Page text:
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View Diary: San Francisco Board of Supervisors to Vote Tomorrow on Divesting $500 million from Fossil Fuels (65 comments)

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  •  thanks Sven, have you seen this article? (8+ / 0-)

    Would be a good piece to send out to all the commissioners.  

    http://www.guardian.co.uk/...

    Macca's Meatless Monday

    by VL Baker on Mon Apr 22, 2013 at 04:33:51 PM PDT

    •  no, I hadn't seen that one yet (6+ / 0-)

      Thanks so much, I'll see if I can pass that on. I don't think you have to be an economic analyst to understand that wrecking the planet is not a good strategy for long-term investments. I really believe that those cities and universities that are divesting now are going to be ahead of the curve in terms of long-term returns. Just look at Germany, would you put your eggs in the fossil fuel or renewable basket there? I think it's going to be the same everywhere, whether the fossil fans like it or not. Reality has a renewable bias!

      Ecology is the new Economy

      by citisven on Mon Apr 22, 2013 at 04:39:30 PM PDT

      [ Parent ]

      •  I agree, we have to have a fast transition (6+ / 0-)

        to sustainable energy and economy.  There is obviously no other way.

        Macca's Meatless Monday

        by VL Baker on Mon Apr 22, 2013 at 04:42:51 PM PDT

        [ Parent ]

      •  We are approaching the tipping point (5+ / 0-)

        Renewable power < coal, as Google puts it. Australia is already there. At some point coal-fired power plants won't be able to secure construction funding because of uncertainties in carbon costs and increasing certainties in solar, wind, and others. Then we can start thinking about how soon we can decommission the existing plants, when the marginal cost curves (without construction costs, just with current operating costs) cross. Since wind and solar have no fuel costs, that will be sooner rather than later.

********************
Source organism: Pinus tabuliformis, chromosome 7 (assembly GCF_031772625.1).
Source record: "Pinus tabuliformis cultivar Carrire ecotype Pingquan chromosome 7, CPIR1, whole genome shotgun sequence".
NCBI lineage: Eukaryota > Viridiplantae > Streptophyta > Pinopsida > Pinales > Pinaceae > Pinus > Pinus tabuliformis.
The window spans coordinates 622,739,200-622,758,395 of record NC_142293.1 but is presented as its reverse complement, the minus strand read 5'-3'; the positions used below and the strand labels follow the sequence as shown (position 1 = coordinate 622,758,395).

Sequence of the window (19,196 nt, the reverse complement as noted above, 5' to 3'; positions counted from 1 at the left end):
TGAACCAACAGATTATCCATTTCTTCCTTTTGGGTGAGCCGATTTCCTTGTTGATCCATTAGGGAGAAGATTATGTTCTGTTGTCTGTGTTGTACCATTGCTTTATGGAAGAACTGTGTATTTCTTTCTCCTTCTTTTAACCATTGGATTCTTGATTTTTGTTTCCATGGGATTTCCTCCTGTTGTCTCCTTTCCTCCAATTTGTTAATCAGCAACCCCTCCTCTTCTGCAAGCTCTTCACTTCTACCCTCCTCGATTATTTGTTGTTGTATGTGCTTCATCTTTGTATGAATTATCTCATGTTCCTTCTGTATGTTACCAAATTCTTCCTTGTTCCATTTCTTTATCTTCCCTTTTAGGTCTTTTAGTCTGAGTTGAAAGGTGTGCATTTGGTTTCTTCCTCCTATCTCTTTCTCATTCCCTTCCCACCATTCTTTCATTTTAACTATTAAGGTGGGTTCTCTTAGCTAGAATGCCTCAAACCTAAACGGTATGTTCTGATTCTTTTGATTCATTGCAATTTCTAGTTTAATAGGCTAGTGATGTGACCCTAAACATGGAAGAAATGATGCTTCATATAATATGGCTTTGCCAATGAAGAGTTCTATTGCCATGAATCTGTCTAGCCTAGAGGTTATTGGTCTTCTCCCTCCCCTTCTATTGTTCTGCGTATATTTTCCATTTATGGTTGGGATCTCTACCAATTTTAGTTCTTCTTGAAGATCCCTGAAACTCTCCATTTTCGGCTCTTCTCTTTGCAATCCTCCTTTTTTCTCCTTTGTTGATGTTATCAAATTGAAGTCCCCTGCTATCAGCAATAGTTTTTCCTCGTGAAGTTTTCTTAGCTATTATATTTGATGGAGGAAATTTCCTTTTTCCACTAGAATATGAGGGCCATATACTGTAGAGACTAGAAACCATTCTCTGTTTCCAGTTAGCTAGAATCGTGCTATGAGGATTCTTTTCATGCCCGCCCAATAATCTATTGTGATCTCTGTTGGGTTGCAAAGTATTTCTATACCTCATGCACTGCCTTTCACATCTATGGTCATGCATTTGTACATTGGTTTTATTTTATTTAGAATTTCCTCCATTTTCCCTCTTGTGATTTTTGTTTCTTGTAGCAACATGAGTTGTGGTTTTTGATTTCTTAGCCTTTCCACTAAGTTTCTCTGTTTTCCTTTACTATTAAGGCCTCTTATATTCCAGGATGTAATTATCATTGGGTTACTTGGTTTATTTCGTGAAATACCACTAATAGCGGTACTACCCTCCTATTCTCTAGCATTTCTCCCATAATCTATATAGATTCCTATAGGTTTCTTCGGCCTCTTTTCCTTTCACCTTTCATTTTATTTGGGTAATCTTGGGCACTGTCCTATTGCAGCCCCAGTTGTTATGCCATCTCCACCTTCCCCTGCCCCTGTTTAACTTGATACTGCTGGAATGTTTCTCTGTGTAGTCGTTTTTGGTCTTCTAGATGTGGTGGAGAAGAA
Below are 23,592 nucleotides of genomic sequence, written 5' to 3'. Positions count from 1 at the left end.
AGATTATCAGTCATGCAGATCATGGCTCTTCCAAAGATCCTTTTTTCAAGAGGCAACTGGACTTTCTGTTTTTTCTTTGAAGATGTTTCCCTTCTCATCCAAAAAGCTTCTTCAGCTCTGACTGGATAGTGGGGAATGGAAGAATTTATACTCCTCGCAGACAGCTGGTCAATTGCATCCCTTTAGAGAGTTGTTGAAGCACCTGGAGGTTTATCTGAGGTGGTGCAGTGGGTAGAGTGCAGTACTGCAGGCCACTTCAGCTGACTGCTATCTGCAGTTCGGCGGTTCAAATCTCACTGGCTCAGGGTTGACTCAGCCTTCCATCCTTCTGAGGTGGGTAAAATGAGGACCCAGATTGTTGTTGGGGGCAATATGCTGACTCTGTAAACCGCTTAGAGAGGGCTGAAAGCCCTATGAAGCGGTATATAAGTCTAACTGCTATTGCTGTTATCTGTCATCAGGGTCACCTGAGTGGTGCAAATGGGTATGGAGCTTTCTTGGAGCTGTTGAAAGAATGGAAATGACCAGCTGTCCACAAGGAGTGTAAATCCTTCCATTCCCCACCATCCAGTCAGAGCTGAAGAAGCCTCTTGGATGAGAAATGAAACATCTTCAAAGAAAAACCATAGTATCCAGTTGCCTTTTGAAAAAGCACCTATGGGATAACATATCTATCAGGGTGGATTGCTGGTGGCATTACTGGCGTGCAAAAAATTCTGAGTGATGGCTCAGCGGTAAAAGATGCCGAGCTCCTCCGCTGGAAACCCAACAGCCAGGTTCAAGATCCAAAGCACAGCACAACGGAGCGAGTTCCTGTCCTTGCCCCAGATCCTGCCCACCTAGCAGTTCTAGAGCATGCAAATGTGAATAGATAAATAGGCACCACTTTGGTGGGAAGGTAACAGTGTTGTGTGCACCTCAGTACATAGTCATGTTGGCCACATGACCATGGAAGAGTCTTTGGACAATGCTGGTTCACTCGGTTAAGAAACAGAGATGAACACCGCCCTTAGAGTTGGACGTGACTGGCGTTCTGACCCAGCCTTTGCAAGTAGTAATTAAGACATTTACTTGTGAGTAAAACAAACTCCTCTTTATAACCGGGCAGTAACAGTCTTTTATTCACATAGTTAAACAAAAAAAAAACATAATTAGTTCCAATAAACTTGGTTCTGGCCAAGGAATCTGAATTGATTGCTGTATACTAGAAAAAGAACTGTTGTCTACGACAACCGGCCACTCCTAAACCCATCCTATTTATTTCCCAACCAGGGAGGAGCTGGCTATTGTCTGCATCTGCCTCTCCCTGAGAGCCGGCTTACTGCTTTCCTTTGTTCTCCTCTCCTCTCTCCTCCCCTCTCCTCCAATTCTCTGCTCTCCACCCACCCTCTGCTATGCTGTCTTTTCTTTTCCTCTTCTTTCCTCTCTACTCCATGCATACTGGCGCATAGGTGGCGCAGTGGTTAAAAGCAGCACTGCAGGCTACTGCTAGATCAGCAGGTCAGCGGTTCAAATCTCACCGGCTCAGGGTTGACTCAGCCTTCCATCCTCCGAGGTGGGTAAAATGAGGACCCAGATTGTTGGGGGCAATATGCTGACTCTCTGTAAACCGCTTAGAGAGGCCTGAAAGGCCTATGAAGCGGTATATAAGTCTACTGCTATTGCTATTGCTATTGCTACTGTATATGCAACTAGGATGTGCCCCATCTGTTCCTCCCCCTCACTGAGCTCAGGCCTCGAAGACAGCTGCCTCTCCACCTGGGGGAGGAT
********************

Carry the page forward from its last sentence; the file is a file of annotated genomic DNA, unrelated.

There will still be major environmental damage. There is already significant damage, and it will take centuries for the carbon load in the atmosphere to revert to earlier levels, unless at some point carbon capture can be radically improved, whether through technology, biology, or something we haven't thought of yet.

        Ceterem censeo, gerrymandra delenda est

        by Mokurai on Mon Apr 22, 2013 at 07:28:47 PM PDT

        [ Parent ]

        •  well said, Mokurai (3+ / 0-)

          I agree that the environmental damage we've already done is going to make any kind of recovery/transition even harder, and some say we may already have gone past the point of no return. But it's also a pretty resilient planet that's hosting us, so I'm betting on recovery. But we really have to get serious about investing in the renewable energy infrastructure needed for any kind of long-term prospects before we've reached the tipping point.

          Ecology is the new Economy

          by citisven on Mon Apr 22, 2013 at 08:43:17 PM PDT

          [ Parent ]

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